Confucius (孔子/Kong Zi/K’ung Tzu): Forming a Chinese Social Identity
Throughout the world, perhaps no single Chinese historical personage is as recognized as Confucius is. Indeed, the writings of Kong Zi (the correct transliteration of his name) are comparable in their effect on the Chinese, and Asian, world view as are the Classical philosophies of Plato and Aristotle are in the West.
Kong Zi lived in the Warring States Period, and his writings reflect the political instability of that time. He was deeply concerned that society be provided with a standard of moral conduct that would allow effective governance and felicitous relationships between people. He focused his attention on the family and government as the defining relationships of humanity and attempted to rationalize and stratify these systems into a complete guide to virtuous conduct.
Central to Kongzi’s ideals of both filial piety and efficacious government was the idea of Ru (儒), or ritual. For centuries even before his time, ritual was an important aspect of Chinese social life insofar as it linked the present generation to past ancestors and cemented political relationships. In the decline of the Zhou, Kong Zi saw the dilution of Ru. This inspired him to redefine the ritual conduct of rulers and families so that the moral demands placed on humanity, and rulers especially, would be satisfied.
Confucius and Canon: an Empire of Words
The Confucian classics did not become entrenched in the Chinese social fabric until centuries after his death. With the rise of Qin, and the erasure of so many thousands of competing texts by the First Emperor, Confucian principles became the primary political discourse in China, and were officially promoted by every successive dynastic regime. It may be argued that the privileged status of literacy, and hence the literati and scholarly class of courtiers and officials in general, was in large part due to the strength of the textual tradition that Confucius initiated. While dynasties rose and fell Confucianism, perhaps more than Taoism and Buddhism, ensured that a stable political system based on ancient philosophical texts endured up to the 20th century.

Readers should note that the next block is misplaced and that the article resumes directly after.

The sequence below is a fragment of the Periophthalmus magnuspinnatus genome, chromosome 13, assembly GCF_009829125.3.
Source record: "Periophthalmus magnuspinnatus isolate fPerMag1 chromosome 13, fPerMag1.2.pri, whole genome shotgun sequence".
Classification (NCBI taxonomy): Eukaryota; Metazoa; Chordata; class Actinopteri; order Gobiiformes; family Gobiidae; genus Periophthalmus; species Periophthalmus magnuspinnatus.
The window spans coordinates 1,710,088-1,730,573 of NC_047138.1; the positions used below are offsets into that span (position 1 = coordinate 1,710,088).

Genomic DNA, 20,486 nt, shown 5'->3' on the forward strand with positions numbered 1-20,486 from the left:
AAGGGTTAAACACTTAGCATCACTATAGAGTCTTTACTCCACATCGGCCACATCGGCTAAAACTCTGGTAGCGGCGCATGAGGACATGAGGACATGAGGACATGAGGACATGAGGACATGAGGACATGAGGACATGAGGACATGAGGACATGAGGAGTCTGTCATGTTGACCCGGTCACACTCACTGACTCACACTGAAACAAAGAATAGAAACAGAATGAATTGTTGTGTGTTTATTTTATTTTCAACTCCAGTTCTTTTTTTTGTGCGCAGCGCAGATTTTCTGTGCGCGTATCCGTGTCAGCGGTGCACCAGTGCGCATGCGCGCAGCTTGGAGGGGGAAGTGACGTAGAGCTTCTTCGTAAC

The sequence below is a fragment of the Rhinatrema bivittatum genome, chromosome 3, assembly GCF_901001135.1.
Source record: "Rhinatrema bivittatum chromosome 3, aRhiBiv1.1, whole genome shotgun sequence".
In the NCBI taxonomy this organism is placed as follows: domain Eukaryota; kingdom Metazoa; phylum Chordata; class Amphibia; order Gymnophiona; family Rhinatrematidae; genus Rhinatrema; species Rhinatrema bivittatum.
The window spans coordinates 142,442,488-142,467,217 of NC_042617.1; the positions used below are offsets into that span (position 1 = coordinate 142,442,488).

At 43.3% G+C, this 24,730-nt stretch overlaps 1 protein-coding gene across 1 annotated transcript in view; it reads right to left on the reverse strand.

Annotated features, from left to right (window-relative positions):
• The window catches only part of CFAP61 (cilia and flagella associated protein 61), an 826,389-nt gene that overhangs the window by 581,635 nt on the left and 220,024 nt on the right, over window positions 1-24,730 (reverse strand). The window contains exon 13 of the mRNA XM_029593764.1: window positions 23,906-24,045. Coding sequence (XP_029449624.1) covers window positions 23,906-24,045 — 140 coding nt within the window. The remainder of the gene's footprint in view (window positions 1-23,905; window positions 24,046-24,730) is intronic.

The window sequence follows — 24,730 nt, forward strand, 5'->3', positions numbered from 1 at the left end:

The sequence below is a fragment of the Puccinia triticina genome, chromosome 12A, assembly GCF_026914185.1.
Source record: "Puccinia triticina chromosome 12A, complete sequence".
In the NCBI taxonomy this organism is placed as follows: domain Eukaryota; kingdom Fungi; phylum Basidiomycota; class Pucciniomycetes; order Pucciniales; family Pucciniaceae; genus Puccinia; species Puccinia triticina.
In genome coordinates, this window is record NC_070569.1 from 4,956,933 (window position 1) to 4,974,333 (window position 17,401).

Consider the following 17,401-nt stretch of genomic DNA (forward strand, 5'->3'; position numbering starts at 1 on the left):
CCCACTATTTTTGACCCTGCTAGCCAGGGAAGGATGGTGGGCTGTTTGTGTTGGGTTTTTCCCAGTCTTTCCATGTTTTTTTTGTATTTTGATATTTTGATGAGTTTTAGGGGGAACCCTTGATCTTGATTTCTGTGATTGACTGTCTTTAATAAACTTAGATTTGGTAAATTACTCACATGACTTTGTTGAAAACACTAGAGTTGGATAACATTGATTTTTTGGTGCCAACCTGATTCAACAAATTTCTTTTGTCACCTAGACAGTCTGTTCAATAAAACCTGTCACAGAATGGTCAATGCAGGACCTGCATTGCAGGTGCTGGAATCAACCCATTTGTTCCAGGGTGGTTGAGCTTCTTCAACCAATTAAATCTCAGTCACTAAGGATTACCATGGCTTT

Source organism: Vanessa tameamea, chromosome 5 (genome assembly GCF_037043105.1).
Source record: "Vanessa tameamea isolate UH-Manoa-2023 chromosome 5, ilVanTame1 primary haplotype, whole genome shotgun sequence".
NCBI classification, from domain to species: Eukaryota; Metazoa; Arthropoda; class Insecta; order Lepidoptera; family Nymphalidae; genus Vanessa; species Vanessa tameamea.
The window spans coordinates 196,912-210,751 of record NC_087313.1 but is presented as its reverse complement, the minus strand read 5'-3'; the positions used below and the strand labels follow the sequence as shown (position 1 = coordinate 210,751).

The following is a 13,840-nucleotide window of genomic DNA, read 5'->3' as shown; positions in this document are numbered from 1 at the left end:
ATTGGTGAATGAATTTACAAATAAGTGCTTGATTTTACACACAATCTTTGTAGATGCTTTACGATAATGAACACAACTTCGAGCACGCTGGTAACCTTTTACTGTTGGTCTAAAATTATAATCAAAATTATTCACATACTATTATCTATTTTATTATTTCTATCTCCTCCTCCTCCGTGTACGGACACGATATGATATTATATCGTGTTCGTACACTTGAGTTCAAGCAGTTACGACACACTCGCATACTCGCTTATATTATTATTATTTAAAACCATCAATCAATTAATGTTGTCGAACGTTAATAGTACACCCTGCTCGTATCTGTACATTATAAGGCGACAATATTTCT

Confucianism and Art: Positioning the Individual
From the very first moves toward a centralized imperial society, Chinese perspectives on art, and calligraphy especially, have been inflected by Confucian views of proper individual conduct. As Confucianism dwell on the position of the individual in society, so calligraphy and the criticism of it often dwells on an evaluation of the individual’s correspondence to these moral values. Those calligraphers who were seen to conform to a certain perception of the noble gentlemen could have even their most informal and seemingly chaotic works take on new meanings. In a certain sense, the act of writing itself was a Confucian act insofar as it was an attempt to delineate and express one’s perception and conduct in a hierarchical, textualized society. In a world bound together by a strong literary tradition, the very form of the written character was to take on a whole host of individualized meanings seldom present in societies who forgot or were separated from their ancient moral codes.